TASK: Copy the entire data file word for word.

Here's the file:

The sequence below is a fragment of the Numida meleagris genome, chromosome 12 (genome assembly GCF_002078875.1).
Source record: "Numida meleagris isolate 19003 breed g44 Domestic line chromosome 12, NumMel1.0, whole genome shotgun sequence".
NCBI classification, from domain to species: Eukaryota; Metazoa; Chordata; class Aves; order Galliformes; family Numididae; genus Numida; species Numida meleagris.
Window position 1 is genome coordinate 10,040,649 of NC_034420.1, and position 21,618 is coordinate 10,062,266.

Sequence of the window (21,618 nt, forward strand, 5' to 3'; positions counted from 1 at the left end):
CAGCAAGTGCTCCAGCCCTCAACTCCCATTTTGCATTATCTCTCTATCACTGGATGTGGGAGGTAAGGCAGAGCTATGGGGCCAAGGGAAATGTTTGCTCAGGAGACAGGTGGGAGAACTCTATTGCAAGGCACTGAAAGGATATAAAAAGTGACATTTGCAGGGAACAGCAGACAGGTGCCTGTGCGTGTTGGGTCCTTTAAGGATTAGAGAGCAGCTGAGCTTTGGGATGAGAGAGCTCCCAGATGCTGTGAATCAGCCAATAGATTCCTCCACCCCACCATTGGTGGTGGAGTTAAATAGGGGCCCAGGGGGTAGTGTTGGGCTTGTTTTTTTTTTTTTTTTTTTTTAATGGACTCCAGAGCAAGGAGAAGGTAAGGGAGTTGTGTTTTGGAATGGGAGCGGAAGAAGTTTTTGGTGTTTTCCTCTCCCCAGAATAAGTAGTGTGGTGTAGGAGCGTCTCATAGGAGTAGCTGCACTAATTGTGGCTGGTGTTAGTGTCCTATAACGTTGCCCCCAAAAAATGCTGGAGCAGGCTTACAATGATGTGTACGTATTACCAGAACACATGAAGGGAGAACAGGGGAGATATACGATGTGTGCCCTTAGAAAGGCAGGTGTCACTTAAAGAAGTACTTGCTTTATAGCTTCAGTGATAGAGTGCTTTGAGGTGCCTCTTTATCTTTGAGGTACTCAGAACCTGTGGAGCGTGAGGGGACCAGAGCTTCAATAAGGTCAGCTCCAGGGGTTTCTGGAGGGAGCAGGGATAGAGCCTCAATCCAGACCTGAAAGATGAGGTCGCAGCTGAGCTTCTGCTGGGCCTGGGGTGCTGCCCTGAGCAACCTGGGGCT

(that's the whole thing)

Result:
The sequence below is a fragment of the Numida meleagris genome, chromosome 12 (genome assembly GCF_002078875.1).
Source record: "Numida meleagris isolate 19003 breed g44 Domestic line chromosome 12, NumMel1.0, whole genome shotgun sequence".
NCBI classification, from domain to species: Eukaryota; Metazoa; Chordata; class Aves; order Galliformes; family Numididae; genus Numida; species Numida meleagris.
Window position 1 is genome coordinate 10,040,649 of NC_034420.1, and position 21,618 is coordinate 10,062,266.

Sequence of the window (21,618 nt, forward strand, 5' to 3'; positions counted from 1 at the left end):
CAGCAAGTGCTCCAGCCCTCAACTCCCATTTTGCATTATCTCTCTATCACTGGATGTGGGAGGTAAGGCAGAGCTATGGGGCCAAGGGAAATGTTTGCTCAGGAGACAGGTGGGAGAACTCTATTGCAAGGCACTGAAAGGATATAAAAAGTGACATTTGCAGGGAACAGCAGACAGGTGCCTGTGCGTGTTGGGTCCTTTAAGGATTAGAGAGCAGCTGAGCTTTGGGATGAGAGAGCTCCCAGATGCTGTGAATCAGCCAATAGATTCCTCCACCCCACCATTGGTGGTGGAGTTAAATAGGGGCCCAGGGGGTAGTGTTGGGCTTGTTTTTTTTTTTTTTTTTTTTTAATGGACTCCAGAGCAAGGAGAAGGTAAGGGAGTTGTGTTTTGGAATGGGAGCGGAAGAAGTTTTTGGTGTTTTCCTCTCCCCAGAATAAGTAGTGTGGTGTAGGAGCGTCTCATAGGAGTAGCTGCACTAATTGTGGCTGGTGTTAGTGTCCTATAACGTTGCCCCCAAAAAATGCTGGAGCAGGCTTACAATGATGTGTACGTATTACCAGAACACATGAAGGGAGAACAGGGGAGATATACGATGTGTGCCCTTAGAAAGGCAGGTGTCACTTAAAGAAGTACTTGCTTTATAGCTTCAGTGATAGAGTGCTTTGAGGTGCCTCTTTATCTTTGAGGTACTCAGAACCTGTGGAGCGTGAGGGGACCAGAGCTTCAATAAGGTCAGCTCCAGGGGTTTCTGGAGGGAGCAGGGATAGAGCCTCAATCCAGACCTGAAAGATGAGGTCGCAGCTGAGCTTCTGCTGGGCCTGGGGTGCTGCCCTGAGCAACCTGGGGCT